I’m not sure how he found out. I had shattered almost every possible connection: real-life, virtual and everything in between. Unfriending, blocking, changed numbers, filtered emails, useless restraining orders. You know, the ushe.
I did flash my engagement ring to a mutual acquaintance after a few adult freeze pops (delicious, bastards) had loosened my lips one summer day a few weeks after the question had popped.
I suppose the how isn’t terribly important. What followed was...well... predictable and, yet, somehow, beyond my wildest imagination. And not at all satisfying.
There’s been plenty of times in my life when I’ve dreamed of running into a recent ex with a rock on my finger and a tall, dark, handsome and curly man on my arm. Of course, the ex of the moment would be filled with jealousy and regret. There would be a wistfulness in his eye and a sadness in his congratulations. I’d hear later how he unburdened himself to a mutual friend. Glad I was happy, but certain it would never happen for him, because I was an impossible act to follow. He’d retreat to the arms of his not-quite-me replacement resigning himself to the fact that he’d have to live the rest of his me-less existence with someone just a bit less than.
Then I turned 25. An age when my narcissism had been defeated by a lot of bar-close rejection and disappearing acts. I was just thrilled when I found one dude who would stick with me for more than three months. I didn’t have the ego to expect any former suitors to care where life took me, let alone pine over me.
Then when I finally did get engaged, The only care I had about my ex’s potential reaction was the hope that he would not have one. That wish was oddly more unrealistic than the one where I’m the center of a life-long pining situation. When this particular ex (we’ll call him Damien) did find out, he reacted exactly as I expected. He went insane. Well, okay, he already was insane. He just found new ways to exhibit the insanity.
I had kept him in the dark fairly successfully throughout the entire courtship thanks to the amazeballs skills I have when it comes to cutting ties (see first paragraph). When he finally came to realize there was a guy and an engagement ring to boot. He decided even more aggressive recourse was necessary.
(Though after trying to get me fired and faking his own death three times, “aggressive recourse” had started to look more like this.
Enough of the kitten gifs. He meant business. So, he somehow found my (then) fiancee’s email address and proceeded to send a barrage of foul, hate-filled vitriol that vacillated between assaults on my character, disgusting lies about intimate moments and claims that I was still madly in love with him. Those were my favorite. He insisted that my (now) husband was simply a rebound. I was clearly still in love with Damien and he had evidence to prove my unfailing devotion.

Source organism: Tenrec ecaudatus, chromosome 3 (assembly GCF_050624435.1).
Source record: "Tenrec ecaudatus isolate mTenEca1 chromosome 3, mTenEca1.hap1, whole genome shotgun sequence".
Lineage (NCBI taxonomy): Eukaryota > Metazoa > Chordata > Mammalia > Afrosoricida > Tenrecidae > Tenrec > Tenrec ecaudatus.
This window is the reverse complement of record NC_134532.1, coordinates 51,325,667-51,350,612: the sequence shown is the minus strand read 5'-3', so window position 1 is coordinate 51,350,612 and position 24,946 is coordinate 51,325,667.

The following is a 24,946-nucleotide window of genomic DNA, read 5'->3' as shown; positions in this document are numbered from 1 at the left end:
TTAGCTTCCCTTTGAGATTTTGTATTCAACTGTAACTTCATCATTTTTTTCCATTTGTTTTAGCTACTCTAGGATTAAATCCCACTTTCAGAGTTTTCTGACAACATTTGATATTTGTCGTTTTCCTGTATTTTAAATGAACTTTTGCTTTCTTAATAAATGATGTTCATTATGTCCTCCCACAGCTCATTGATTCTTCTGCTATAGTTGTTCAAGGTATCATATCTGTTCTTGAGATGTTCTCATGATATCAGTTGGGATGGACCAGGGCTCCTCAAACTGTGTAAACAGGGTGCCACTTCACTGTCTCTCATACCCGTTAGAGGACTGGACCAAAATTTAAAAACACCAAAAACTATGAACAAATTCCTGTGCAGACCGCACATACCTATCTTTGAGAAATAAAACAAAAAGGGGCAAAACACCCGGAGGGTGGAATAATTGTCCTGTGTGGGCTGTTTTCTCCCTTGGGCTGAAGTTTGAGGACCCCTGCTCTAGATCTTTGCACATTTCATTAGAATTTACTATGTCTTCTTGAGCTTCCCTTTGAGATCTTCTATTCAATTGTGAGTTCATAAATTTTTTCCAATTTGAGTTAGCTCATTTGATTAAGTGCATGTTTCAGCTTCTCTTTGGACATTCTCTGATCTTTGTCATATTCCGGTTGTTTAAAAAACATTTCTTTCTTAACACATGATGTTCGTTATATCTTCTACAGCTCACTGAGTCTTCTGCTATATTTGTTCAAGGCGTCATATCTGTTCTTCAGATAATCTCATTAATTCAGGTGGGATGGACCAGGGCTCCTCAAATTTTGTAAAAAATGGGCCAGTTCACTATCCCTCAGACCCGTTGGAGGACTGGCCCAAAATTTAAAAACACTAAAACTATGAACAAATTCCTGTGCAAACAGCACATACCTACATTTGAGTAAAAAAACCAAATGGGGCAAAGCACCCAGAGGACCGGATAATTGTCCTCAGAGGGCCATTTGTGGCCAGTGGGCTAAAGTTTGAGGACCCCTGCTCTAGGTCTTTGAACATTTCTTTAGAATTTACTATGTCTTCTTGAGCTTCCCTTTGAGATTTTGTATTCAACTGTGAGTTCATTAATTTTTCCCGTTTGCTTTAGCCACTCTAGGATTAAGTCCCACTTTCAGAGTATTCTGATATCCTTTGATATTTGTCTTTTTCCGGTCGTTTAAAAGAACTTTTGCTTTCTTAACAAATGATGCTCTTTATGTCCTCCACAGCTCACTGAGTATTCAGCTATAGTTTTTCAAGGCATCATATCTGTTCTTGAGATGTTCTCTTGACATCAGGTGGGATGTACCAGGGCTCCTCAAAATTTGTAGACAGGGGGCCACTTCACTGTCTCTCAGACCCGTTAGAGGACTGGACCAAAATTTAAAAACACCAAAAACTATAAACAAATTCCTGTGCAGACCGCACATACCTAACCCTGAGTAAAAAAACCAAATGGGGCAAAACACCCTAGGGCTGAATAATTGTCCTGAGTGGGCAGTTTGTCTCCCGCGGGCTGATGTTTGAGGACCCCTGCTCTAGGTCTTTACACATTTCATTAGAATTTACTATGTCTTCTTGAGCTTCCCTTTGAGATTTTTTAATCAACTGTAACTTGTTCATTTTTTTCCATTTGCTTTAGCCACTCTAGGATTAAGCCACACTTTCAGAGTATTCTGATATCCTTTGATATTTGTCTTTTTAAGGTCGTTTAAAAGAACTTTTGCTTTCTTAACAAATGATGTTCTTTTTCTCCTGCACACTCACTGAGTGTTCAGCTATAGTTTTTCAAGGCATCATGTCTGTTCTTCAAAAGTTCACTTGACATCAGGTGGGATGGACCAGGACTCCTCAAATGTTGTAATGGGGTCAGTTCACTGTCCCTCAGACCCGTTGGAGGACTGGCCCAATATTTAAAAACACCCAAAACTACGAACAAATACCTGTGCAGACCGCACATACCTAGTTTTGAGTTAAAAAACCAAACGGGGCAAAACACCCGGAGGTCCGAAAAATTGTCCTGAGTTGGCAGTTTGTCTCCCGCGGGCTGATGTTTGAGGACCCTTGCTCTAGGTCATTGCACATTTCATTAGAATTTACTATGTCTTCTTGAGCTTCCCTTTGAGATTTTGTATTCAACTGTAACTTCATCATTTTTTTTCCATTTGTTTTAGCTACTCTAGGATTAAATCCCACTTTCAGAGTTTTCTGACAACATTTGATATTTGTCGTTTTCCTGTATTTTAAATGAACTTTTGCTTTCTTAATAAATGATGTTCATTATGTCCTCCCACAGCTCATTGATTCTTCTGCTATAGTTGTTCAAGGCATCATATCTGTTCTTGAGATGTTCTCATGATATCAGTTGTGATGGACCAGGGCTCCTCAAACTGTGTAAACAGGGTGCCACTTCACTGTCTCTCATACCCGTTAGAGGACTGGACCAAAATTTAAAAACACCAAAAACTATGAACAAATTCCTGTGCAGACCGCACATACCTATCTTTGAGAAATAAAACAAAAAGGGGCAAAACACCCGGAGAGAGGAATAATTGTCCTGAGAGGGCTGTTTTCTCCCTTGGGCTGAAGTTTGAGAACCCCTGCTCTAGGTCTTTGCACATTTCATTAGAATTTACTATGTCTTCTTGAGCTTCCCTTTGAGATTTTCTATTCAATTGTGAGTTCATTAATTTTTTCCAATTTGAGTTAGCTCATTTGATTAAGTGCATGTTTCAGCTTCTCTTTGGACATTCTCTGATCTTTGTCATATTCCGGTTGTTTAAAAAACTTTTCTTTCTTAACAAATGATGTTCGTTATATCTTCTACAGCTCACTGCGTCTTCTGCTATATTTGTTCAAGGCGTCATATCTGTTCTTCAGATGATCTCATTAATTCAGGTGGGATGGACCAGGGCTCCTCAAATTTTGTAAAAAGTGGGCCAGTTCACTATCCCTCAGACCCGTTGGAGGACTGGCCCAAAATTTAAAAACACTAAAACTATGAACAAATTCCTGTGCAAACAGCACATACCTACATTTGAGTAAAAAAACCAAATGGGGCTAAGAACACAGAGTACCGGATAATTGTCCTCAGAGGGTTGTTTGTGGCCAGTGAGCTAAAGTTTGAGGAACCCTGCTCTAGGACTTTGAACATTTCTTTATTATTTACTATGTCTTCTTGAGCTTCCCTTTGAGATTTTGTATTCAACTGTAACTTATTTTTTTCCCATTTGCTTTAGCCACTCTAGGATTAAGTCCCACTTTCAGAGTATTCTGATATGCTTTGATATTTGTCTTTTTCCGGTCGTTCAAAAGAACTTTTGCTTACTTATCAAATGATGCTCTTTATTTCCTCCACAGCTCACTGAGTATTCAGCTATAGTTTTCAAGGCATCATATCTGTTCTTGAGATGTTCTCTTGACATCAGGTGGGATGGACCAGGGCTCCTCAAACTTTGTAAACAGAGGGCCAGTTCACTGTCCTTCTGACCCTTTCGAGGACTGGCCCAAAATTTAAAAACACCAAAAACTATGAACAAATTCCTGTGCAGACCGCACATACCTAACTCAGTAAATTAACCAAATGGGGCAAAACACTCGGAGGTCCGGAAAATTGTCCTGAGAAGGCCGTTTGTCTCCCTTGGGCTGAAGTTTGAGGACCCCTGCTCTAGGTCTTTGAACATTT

This evidence? Emails he had been sending me for well over a year. Emails in which he expressed alternating rancor and complete adoration and regret. The time between each emotion ranging somewhere from days to hours to paragraphs. He forwarded emails he had sent me just the week before as proof that we were still in love and that we were meant to be together.
One email he couldn’t produce? A response from me. Because I had stopped replying to any form of communication after the second time he claimed to be hanging from a tree in some Los Angeles park. Still, he seemed to think that his inability to leave me the hell alone despite court orders demanding just that was evidence enough of the undying love we had for each other. (Don’t get me started on how broken the system is when a harassing emails don’t constitute violating an order for protection, by the way.)
Fortunately my husband didn’t seem to have the same perspective as Damien did. Because my husband is not insane. He handled it all beautifully, further solidifying my affirmative response to his “will you?” His level head was almost as convincing as the spectacular rock he got me.
The one strand of silver in the overcast situation was that Damien’s reaction to the engagement seemed to be the final scene in his drama. He went quiet. Until he sent me his terrible screenplay in a last-ditch effort to prove that I was making a terrible mistake in letting him go. I was not convinced.
I have other exes, naturally, that’s what happens when you get married just before the old-maid persona solidifies in the eyes of your grandmother. I didn’t bother telling them about the engagement, either. I historically burn romantic bridges to the damn ground. And then bury the ashes.
(Well, I mentioned the engagement to the one ex I still speak to, but Facebook had already blabbed. He was sincerely congratulatory and that does not make for good blog fodder.)
I don’t know why you would go through the trouble/agony of reaching out to someone who is no longer a major part of your life. Some may argue (the some who don't have crazy exes) that it’s common decency in this social-media-filled world when even the most distant exes can find out your current status with a couple stalker-y clicks. But, I can’t imagine a scenario in which a courtesy announcement to your past roster would come off as anything more than rubbing it in at best and still in hung up at worst.
So, I stand by my decision.
Maybe I’m just cold and unfeeling.
That sounds about right.